However, when pressed about his reforms to the EPA science boards, Pruitt’s response was that the removal of EPA grant recipients was to prevent “a perception or appearance of a lack of independence.” Who was making those complaints? Why, the tobacco and fossil fuel industries of course! And whose favorite researchers have gotten added to the board? Those same industries, whose products are regulated by the EPA.

So Pruitt claims replacing independent advisors with industry-funded advisors is necessary to prevent the EPA from appearing biased. But when it comes to Pruitt and his appointees working on cases and decisions they were once involved in, apparently the appearance of a lack of independence doesn’t matter. Even ignoring the fact industry scientists are the opposite of independent, Pruitt’s own standard for avoiding the appearance of impropriety is conveniently inconsistent.

As E&E’s Scott Waldman described in his roundup of the hearing, Pruitt also contradicted the very arguments the people he’s brought onto those advisory boards make about the dangers of particulate matter. Responding to California Rep. Raul Ruiz, Pruitt acknowledged the health benefits to reducing particulate matter pollution. But the Clean Power Plan repeal’s economic justification hinges on zeroing out those benefits to skew the cost-benefit analysis.

Pruitt also said a little more about the Endangerment finding than he has before, making the lawyerly process argument that by referring to the IPCC reports, the EPA committed a “breach of process.” But as Chelsea Harvey at E&E reports, that exact argument was used in a 2012 case, Coalition for Responsible Regulation Inc. v. EPA.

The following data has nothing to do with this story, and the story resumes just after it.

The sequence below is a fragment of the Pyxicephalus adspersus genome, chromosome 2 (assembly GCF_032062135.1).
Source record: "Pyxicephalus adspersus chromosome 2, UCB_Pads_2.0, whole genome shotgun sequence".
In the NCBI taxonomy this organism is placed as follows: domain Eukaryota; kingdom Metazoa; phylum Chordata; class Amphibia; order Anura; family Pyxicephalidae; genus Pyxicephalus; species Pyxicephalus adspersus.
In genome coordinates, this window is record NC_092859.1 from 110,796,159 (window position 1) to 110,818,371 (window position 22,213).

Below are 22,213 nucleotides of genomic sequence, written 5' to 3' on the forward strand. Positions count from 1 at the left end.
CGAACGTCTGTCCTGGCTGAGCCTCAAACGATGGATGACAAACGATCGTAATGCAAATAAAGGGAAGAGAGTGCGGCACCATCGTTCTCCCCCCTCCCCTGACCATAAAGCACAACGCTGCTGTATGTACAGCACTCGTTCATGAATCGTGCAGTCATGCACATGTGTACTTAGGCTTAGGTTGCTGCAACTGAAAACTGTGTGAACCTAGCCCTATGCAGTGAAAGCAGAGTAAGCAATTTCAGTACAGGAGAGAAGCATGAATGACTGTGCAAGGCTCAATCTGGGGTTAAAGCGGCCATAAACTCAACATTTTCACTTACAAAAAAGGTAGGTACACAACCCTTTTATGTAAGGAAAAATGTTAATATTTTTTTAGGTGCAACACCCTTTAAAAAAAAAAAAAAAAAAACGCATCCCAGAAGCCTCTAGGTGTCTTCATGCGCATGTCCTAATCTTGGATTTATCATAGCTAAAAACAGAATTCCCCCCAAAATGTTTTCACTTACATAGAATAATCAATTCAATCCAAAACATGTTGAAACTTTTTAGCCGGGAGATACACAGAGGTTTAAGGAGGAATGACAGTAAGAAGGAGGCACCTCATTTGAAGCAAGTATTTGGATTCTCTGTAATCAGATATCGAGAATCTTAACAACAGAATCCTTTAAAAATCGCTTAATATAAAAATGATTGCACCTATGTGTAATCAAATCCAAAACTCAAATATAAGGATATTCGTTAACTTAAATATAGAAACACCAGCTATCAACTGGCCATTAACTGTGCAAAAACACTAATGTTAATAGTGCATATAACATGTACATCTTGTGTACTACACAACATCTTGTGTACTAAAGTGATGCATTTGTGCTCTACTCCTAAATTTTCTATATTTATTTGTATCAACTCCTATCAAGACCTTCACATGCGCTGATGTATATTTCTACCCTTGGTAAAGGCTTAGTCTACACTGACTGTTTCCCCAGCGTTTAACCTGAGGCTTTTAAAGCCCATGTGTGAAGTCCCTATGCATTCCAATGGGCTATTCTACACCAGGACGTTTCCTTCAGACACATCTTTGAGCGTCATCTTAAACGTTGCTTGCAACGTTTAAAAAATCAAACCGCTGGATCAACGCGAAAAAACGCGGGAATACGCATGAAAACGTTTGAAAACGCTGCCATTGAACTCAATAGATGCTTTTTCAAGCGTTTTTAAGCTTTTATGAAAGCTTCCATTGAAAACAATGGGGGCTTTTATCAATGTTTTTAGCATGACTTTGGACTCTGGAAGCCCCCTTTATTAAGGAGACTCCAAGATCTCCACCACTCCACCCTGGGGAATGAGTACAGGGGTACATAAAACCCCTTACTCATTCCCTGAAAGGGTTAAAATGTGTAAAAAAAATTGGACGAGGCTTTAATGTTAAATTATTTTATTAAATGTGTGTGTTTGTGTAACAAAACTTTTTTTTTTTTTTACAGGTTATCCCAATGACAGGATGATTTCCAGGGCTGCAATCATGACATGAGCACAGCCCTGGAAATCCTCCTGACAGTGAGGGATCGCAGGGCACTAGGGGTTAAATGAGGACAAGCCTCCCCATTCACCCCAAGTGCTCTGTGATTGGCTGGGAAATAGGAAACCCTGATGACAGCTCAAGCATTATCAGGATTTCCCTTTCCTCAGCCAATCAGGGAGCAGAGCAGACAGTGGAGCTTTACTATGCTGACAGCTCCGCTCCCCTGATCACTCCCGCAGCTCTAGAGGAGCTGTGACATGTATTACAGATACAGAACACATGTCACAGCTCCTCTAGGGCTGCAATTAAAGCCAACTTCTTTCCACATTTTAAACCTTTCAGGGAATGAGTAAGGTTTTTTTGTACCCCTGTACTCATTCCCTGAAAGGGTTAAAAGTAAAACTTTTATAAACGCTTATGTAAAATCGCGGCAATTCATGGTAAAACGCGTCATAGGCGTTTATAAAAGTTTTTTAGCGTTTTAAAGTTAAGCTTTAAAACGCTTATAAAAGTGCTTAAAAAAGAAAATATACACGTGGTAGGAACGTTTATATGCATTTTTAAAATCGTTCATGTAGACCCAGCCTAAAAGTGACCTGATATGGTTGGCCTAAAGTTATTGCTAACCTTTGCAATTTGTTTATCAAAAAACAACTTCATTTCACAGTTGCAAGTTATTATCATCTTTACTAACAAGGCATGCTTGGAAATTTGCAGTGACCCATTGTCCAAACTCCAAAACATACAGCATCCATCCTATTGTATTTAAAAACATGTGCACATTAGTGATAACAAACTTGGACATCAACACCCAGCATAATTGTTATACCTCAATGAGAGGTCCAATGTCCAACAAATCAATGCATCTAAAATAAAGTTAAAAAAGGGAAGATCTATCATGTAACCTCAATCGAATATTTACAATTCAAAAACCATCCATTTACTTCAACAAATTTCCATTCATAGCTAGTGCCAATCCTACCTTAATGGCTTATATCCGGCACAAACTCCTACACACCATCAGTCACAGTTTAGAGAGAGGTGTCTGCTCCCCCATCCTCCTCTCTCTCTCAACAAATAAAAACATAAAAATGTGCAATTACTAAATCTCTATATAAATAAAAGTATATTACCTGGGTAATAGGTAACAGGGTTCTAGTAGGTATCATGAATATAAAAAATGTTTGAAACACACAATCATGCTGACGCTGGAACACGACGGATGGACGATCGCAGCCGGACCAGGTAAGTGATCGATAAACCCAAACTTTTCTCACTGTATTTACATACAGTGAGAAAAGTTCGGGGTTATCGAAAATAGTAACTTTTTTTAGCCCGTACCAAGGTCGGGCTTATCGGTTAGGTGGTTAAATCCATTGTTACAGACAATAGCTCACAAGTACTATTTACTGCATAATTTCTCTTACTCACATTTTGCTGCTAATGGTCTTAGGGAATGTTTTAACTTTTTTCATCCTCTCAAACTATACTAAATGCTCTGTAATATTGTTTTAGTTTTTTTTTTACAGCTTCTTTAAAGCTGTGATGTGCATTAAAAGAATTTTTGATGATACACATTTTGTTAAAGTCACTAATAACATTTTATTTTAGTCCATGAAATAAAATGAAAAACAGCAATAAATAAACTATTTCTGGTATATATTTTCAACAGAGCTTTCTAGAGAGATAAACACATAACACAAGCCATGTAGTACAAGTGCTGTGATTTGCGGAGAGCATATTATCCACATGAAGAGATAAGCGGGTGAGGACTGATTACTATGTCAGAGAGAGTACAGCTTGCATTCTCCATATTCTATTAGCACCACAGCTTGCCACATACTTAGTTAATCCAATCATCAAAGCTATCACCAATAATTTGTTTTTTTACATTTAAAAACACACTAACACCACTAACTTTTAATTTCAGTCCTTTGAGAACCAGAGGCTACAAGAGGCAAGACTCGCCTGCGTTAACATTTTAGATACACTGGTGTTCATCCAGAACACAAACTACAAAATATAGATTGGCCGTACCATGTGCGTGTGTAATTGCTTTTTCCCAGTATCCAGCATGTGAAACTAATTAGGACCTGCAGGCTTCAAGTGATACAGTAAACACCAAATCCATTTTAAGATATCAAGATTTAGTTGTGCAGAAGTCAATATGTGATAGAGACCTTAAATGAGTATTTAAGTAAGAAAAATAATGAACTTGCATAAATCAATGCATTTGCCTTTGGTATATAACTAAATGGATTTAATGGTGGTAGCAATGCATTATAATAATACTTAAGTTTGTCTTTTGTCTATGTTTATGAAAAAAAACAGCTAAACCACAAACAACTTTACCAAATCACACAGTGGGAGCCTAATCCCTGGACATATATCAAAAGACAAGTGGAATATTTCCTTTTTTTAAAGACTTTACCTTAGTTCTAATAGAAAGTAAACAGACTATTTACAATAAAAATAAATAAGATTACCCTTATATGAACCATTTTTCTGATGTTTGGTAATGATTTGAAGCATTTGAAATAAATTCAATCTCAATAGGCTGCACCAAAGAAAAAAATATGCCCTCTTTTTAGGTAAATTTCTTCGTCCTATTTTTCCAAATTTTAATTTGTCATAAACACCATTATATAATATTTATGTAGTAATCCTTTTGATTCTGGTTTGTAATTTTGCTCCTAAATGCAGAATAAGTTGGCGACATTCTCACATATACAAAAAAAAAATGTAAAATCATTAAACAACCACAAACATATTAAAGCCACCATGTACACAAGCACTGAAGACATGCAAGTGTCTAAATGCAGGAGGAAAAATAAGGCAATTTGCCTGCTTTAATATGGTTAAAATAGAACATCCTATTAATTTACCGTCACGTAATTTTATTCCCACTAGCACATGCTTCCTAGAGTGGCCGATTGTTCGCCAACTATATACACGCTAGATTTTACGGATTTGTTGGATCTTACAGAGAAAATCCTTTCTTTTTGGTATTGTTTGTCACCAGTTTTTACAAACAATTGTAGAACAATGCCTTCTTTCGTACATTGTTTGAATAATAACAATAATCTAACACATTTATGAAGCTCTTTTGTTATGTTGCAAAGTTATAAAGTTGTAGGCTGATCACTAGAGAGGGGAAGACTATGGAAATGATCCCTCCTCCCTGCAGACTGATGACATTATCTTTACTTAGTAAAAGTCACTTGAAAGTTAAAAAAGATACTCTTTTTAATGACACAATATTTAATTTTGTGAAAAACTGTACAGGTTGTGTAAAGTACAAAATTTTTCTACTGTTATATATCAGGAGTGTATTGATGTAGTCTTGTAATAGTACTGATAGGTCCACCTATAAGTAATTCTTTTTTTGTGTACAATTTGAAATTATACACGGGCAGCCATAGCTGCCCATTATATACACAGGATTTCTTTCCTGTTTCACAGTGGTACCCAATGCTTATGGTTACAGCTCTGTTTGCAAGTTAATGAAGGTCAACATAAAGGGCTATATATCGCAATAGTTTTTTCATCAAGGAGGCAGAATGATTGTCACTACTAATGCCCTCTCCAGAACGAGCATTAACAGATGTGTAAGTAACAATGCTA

It lost. The U.S. Court of Appeals for the District of Columbia Circuit decision ruled it “little more than a semantic trick,” saying the "EPA is not required to re-prove the existence of the atom every time it approaches a scientific question."   

Although Pruitt claims a deference to the “rule of law,” (even running a group with that in its name before moving to the EPA) apparently the rule of law doesn’t count when industry lost.

Although Pruitt claims particulate matter pollution is a health threat, his own CPP repeal math doesn’t include it.

Although Pruitt claims the appearance of a conflict of interest warrants removing advisors to the EPA, that same concern doesn’t extend to his own conflicts, or of those he’s bringing into the EPA.

At this point, if Pruitt claimed he wasn’t a robot controlled by polluting industries, we’d want to check that secret superfluous $25,000 phone booth for charging cables and a remote control interface.  ;D
 
Leges         Sine    Moribus     Vanae   
Faith,
if it has not works, is dead, being alone.